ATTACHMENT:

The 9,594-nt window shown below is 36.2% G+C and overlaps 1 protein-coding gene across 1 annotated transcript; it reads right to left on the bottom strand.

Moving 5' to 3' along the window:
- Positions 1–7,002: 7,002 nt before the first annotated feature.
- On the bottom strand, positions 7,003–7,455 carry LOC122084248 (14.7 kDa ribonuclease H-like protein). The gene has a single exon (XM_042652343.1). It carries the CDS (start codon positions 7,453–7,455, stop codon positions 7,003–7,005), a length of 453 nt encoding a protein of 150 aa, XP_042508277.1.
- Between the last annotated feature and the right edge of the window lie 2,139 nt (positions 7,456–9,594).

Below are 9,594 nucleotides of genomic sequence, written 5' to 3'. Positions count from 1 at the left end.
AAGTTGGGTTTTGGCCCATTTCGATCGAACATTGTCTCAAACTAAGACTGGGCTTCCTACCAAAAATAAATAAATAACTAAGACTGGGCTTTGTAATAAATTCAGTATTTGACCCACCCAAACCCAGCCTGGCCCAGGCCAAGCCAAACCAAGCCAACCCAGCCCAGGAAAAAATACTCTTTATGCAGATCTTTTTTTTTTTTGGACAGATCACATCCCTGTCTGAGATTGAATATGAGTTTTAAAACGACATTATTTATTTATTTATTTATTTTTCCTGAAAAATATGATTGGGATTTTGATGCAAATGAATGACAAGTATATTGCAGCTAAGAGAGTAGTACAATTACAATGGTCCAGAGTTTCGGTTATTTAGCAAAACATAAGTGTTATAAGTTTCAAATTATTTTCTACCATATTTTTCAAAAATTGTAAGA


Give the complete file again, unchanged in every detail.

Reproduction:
The 9,594-nt window shown below is 36.2% G+C and overlaps 1 protein-coding gene across 1 annotated transcript; it reads right to left on the bottom strand.

Moving 5' to 3' along the window:
- Positions 1–7,002: 7,002 nt before the first annotated feature.
- On the bottom strand, positions 7,003–7,455 carry LOC122084248 (14.7 kDa ribonuclease H-like protein). The gene has a single exon (XM_042652343.1). It carries the CDS (start codon positions 7,453–7,455, stop codon positions 7,003–7,005), a length of 453 nt encoding a protein of 150 aa, XP_042508277.1.
- Between the last annotated feature and the right edge of the window lie 2,139 nt (positions 7,456–9,594).

Below are 9,594 nucleotides of genomic sequence, written 5' to 3'. Positions count from 1 at the left end.
AAGTTGGGTTTTGGCCCATTTCGATCGAACATTGTCTCAAACTAAGACTGGGCTTCCTACCAAAAATAAATAAATAACTAAGACTGGGCTTTGTAATAAATTCAGTATTTGACCCACCCAAACCCAGCCTGGCCCAGGCCAAGCCAAACCAAGCCAACCCAGCCCAGGAAAAAATACTCTTTATGCAGATCTTTTTTTTTTTTGGACAGATCACATCCCTGTCTGAGATTGAATATGAGTTTTAAAACGACATTATTTATTTATTTATTTATTTTTCCTGAAAAATATGATTGGGATTTTGATGCAAATGAATGACAAGTATATTGCAGCTAAGAGAGTAGTACAATTACAATGGTCCAGAGTTTCGGTTATTTAGCAAAACATAAGTGTTATAAGTTTCAAATTATTTTCTACCATATTTTTCAAAAATTGTAAGA